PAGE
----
Khanki Bai fights for women’s rights

This content is in English.

Since 2005, India has had one of the biggest social security systems in the world called “MGNREGA”. Its objective is not only to provide economic security and to create rural assets, but also to support the protection of the environment, to empower rural women, reduce rural-urban migration and foster social equity. However, female representatives called “MGNREGA mates” are rare. Women leaders like Khanki Bai who work for the organisation therefore are extremely important.

Samarjhap is a village near the city of Udaipur in the northern state of Rajasthan and the home of Khanki Bai. Being a part of the people’s organisation Jan Jati Adhikar Manch (JJAM), Khanki Bai volunteered to monitor the government works within MGNREGA. She is the only woman in this function in her area.

Changing the focus on legal rights

Khanki Bai has been interested in leading women rights for decades. She joined Prayatna Samiti, a voluntary organisation committed to the socioeconomic development of poor and vulnerable rural communities of Udaipur 30 years ago. The organisation is supported by ACT Alliance-member CASA India and promotes JJAM’s activities. Khanki received the training on rights arranged by the organisation and guided women to the front. In the past, she had success in conserving traditional seeds, defending forest rights, ensuring access to social service schemes and curbing violence against women.

“Mahatma Gandhi National Rural Employment Guarantee Act” secures right to work

After the imposition of a nationwide lockdown to contain the spread of COVID19 on 28th March 2020, many women in the Samarjhap area lost their sources of income. However, the “Mahatma Gandhi National Rural Employment Guarantee Act” (MGNREGA) which was created in 2005 is an Indian labour law and social security measure that aims to guarantee the right to work for everybody. MGNREGA is to be implemented mainly by gram panchayats (GPs) – self-governing entities in India at the village or small-town level, with a so-called sarpanch as its elected head.

Trying to stop women from working

Khanki Bai narrates her experience during the COVID-19 pandemic: “Being an official representative of the MGNREGA, in May 2020 I registered 85 women from Samarjhap village for 13 days of work at a village site. They prepared plantation work there”.

But during the 11th day of work, something unusual happened. “A social security representative from another worksite interfered unnecessarily in our affairs during the working hours. He started insulting the women by commenting that this site was illegally allocated to them and asking how women could work in the village. He made a complaint to the forester of the area to stop them”, explains Khanki Bai. But she was unwavering in her motivation to fight for what was right. “Taking the issue seriously, I talked to the social security representative as well as to the forester. I told them that the site was allocated to the workers by the local government. I warned them that the forest department had no right to talk to me like that and that I should report to the local government officials instead. If they would further humiliate women workers at the worksite, we would drag them to the labour court,” she says. The case was resolved on the spot and the women could continue to work. “Each one of them earned 200 INR per day for 13 days by the job.” says Khanki Bai with satisfaction, as life has become even harder in times of COVID and the women depend on the money earned in MNREGA-projects.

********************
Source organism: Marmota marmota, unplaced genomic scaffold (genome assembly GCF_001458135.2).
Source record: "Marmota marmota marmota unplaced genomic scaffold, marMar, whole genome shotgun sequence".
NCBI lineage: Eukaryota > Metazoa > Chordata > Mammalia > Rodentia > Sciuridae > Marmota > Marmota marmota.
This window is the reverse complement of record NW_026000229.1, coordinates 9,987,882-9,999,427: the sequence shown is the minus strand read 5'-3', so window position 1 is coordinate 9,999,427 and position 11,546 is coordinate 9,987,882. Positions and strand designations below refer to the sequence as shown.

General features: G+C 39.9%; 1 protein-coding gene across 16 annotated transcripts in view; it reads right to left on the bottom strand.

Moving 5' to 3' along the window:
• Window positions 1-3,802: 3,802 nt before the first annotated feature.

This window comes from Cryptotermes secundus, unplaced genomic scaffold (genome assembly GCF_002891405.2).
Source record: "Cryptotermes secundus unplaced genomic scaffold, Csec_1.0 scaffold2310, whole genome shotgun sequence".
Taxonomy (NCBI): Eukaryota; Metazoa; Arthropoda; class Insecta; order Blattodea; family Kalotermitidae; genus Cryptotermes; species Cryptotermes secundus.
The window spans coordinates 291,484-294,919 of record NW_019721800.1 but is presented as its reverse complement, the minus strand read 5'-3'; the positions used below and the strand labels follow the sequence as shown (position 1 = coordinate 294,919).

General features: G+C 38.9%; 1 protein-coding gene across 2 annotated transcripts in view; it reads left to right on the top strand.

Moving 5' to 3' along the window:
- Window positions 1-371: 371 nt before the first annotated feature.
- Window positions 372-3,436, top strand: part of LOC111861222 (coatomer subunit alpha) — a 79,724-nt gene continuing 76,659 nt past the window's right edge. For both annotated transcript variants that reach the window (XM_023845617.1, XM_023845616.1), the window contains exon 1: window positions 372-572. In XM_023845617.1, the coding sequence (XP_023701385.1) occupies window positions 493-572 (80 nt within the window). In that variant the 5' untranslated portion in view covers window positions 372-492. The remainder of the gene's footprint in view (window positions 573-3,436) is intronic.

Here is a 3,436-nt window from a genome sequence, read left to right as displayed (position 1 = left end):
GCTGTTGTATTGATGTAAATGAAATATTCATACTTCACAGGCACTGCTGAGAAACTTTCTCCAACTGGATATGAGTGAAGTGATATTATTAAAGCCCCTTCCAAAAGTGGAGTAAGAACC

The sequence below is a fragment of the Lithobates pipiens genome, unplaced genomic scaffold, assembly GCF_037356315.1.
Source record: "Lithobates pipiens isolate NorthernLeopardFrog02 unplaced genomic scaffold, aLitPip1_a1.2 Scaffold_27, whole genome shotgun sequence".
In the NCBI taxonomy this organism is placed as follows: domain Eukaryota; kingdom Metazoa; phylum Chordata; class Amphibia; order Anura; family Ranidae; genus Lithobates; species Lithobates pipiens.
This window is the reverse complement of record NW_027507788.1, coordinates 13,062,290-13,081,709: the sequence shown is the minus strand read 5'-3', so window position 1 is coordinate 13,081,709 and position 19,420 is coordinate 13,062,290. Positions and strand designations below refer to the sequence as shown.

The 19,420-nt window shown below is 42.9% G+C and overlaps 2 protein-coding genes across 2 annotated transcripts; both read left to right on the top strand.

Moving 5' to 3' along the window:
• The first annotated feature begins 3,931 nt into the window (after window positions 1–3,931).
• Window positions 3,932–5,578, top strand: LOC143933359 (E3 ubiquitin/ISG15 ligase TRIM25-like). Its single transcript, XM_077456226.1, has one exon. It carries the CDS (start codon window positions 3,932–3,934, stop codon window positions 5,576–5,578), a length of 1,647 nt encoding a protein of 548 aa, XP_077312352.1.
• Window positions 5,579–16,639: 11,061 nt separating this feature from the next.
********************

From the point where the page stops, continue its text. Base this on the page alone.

Women attacked on many levels

Incidents like this happen quite frequently in India. Women are not only attacked for observing their right to work in the framework of the Indian social security system. According to a National Family Health Survey from 2018, one in three women faces mental, physical and verbal domestic violence.

The incident exemplifies the role of leadership in securing women’s jobs and combating injustice inflicted upon them at the cost of dignity. “Such types of violence can occur at any work site. Leadership needs to be emerged to balance gender equity and equality”, adds Khanki Bai.

Women’s agency and leadership a very critical aspect

“India is a highly patriarchal society, likes to maintain the hierarchy and anyone who breaks that norm and makes new scripts is punished”, states Joycia Thorat, CASA’s Project Officer and Chair of the ACT Alliance’s Gender Community of Practice Asia Pacific. “MNREGA women mates are not a very common phenomenon. It’s a leadership position, and when women take up leadership and assert their position, men can’t accept it”, she continues.

This can be seen across the spectrum in any field in India: Women’s agency and building their leadership is a very critical aspect in gender justice work. CASA’s constant engagement with the community to empower women and to build their leadership capacity, will and knowledge has resulted in women like Khanki Bai who can counter male domination even in the Indian caste system and are strong enough to enforce the vulnerable community’s rights”, Joycia Thorat says with conviction.

 


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